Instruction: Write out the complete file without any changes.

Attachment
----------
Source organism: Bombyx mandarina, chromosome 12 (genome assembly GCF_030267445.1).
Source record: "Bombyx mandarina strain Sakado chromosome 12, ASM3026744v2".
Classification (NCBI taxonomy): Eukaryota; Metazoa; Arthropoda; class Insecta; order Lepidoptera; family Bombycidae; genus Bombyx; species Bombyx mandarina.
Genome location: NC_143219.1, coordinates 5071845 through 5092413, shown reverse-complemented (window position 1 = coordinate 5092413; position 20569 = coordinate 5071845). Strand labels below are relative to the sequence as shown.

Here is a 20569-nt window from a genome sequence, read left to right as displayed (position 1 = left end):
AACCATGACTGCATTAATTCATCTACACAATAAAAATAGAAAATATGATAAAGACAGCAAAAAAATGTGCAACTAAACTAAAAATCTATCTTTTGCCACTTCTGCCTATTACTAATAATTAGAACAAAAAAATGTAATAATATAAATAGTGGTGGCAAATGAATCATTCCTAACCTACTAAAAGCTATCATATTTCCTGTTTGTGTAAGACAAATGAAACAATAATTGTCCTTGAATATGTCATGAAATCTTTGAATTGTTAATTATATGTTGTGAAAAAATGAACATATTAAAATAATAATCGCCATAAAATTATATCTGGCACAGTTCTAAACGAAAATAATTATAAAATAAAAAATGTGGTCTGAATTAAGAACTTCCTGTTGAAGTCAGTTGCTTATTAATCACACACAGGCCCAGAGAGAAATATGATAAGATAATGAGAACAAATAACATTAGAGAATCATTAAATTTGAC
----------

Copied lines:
Source organism: Bombyx mandarina, chromosome 12 (genome assembly GCF_030267445.1).
Source record: "Bombyx mandarina strain Sakado chromosome 12, ASM3026744v2".
Classification (NCBI taxonomy): Eukaryota; Metazoa; Arthropoda; class Insecta; order Lepidoptera; family Bombycidae; genus Bombyx; species Bombyx mandarina.
Genome location: NC_143219.1, coordinates 5071845 through 5092413, shown reverse-complemented (window position 1 = coordinate 5092413; position 20569 = coordinate 5071845). Strand labels below are relative to the sequence as shown.

Here is a 20569-nt window from a genome sequence, read left to right as displayed (position 1 = left end):
AACCATGACTGCATTAATTCATCTACACAATAAAAATAGAAAATATGATAAAGACAGCAAAAAAATGTGCAACTAAACTAAAAATCTATCTTTTGCCACTTCTGCCTATTACTAATAATTAGAACAAAAAAATGTAATAATATAAATAGTGGTGGCAAATGAATCATTCCTAACCTACTAAAAGCTATCATATTTCCTGTTTGTGTAAGACAAATGAAACAATAATTGTCCTTGAATATGTCATGAAATCTTTGAATTGTTAATTATATGTTGTGAAAAAATGAACATATTAAAATAATAATCGCCATAAAATTATATCTGGCACAGTTCTAAACGAAAATAATTATAAAATAAAAAATGTGGTCTGAATTAAGAACTTCCTGTTGAAGTCAGTTGCTTATTAATCACACACAGGCCCAGAGAGAAATATGATAAGATAATGAGAACAAATAACATTAGAGAATCATTAAATTTGAC